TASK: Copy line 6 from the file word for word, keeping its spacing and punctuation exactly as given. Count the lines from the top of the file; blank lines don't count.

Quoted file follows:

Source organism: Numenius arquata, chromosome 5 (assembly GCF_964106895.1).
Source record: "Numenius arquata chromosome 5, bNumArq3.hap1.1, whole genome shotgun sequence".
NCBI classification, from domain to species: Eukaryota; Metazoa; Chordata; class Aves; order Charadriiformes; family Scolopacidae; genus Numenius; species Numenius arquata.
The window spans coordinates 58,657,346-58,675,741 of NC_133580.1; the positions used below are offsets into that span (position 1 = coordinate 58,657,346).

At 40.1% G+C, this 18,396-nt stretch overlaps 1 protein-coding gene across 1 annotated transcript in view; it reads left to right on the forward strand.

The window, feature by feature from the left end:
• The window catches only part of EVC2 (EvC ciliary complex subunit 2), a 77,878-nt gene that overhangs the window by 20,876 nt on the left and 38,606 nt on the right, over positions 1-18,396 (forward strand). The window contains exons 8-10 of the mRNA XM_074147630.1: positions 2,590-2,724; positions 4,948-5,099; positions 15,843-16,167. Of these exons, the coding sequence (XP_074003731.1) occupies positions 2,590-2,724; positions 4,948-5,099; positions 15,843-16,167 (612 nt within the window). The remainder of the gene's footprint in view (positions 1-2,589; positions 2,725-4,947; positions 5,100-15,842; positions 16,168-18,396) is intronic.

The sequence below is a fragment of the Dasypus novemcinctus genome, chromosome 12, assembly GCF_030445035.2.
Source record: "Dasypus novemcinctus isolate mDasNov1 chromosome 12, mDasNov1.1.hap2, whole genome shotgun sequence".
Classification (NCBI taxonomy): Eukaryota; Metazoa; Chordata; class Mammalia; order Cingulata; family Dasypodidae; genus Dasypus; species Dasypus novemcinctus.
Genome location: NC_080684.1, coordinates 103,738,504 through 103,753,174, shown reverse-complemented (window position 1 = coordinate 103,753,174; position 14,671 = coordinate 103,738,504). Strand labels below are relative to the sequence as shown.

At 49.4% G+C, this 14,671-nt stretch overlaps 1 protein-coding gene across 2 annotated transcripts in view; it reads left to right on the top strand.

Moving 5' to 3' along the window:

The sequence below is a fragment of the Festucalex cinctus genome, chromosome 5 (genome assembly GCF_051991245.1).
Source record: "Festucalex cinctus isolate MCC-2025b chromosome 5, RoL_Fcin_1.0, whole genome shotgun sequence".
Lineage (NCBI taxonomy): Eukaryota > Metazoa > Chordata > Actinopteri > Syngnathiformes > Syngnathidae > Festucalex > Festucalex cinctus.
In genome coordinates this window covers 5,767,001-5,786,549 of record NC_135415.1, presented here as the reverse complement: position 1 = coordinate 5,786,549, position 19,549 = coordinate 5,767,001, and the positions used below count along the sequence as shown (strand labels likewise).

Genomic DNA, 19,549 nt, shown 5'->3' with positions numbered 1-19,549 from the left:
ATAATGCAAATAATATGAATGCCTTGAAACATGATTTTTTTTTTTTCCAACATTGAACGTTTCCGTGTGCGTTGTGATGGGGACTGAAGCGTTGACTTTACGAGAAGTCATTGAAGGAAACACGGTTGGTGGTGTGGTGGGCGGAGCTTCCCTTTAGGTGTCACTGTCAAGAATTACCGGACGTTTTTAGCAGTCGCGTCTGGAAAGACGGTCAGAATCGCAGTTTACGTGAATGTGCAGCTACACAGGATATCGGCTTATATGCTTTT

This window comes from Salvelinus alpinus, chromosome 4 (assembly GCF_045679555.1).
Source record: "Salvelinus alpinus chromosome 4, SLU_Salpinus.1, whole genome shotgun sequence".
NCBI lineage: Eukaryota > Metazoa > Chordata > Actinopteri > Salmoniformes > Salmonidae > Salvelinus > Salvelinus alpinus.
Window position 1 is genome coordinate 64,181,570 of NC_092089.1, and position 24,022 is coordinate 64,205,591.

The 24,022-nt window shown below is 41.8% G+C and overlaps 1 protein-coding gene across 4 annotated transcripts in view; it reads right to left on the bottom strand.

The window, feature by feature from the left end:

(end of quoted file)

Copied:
The window, feature by feature from the left end: